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Szechuan peppercorns, a staple of Szechuan cuisine, commonly known for producing a numbing and tingly sensation, also amplify the spiciness from chili peppers
Szechuan cuisine often contains food preserved through pickling, salting, and drying and is generally spicy. The Sichuan peppercorn 花椒 ('flower pepper') is commonly used. Szechuan pepper has an intensely fragrant, citrus-like flavour and produces a "tingly-numbing" (Chinese: 麻) sensation in the mouth. Also common are garlic, chili, ginger, star anise and other spicy herbs, plants and spices. Broad bean chili paste (豆瓣酱) is also a staple seasoning in Sichuan cuisine. The region's cuisine has also been the originator of several prominent sauces widely used in Chinese cuisine as a whole today, including yuxiang (魚香), mala (麻辣), and guaiwei (怪味).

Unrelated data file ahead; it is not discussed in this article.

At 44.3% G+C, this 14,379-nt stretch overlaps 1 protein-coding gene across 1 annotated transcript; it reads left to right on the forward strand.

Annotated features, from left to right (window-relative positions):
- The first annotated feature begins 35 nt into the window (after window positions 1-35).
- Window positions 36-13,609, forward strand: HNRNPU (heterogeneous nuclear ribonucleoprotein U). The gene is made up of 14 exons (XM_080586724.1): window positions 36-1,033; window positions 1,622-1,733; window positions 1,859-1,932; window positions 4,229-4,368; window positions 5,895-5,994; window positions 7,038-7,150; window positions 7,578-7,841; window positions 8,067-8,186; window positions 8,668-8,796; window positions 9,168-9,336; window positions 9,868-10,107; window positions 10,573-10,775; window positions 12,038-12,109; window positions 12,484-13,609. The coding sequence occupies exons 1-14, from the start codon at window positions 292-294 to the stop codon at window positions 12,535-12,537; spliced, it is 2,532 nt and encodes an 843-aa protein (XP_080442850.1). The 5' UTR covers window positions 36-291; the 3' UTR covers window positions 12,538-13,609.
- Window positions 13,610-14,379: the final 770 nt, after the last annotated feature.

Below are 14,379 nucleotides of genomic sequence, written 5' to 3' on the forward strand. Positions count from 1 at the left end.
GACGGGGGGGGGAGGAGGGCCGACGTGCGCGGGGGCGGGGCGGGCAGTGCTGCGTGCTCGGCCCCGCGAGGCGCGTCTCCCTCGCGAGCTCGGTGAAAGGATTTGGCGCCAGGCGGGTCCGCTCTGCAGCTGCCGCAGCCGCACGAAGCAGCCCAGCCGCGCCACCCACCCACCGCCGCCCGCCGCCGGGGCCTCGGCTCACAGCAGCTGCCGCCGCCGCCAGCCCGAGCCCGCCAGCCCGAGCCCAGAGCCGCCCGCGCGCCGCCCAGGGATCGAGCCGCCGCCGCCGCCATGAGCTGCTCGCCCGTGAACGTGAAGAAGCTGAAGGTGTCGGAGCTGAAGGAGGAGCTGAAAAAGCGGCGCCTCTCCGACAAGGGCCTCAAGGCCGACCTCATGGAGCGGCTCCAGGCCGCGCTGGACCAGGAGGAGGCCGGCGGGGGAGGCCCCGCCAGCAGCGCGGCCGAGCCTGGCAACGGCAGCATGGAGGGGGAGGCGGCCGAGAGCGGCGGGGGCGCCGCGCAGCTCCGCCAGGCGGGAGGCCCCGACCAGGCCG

Common preparation techniques in Szechuan cuisine include stir frying, steaming and braising, but a complete list would include more than 20 distinct techniques. Some well-known Szechuan dishes include Husband and Wife, Kung Pao Chicken and Twice Cooked Pork. Although many dishes live up to their spicy reputation, often ignored are the large percentage of recipes that use little or no hot spices at all, including dishes such as Tea Smoked Duck.
Szechuan cuisine, Szechwan cuisine, or Sichuan cuisine is a style of Chinese cuisine originating in Sichuan Province of southwestern China famed for bold flavors, particularly the pungency and spiciness resulting from liberal use of chili peppers, as well as the unique flavor of the Sichuan peppercorn (花椒). Peanuts, sesame paste and ginger are also prominent ingredients in Szechuan cooking. Although the region is now romanized as Sichuan, the cuisine is still sometimes spelled 'Szechuan' or 'Szechwan' in the West. There are many local variations of Sichuan cuisine within Sichuan Province and Chongqing Municipality, which was politically part of Sichuan until 1997.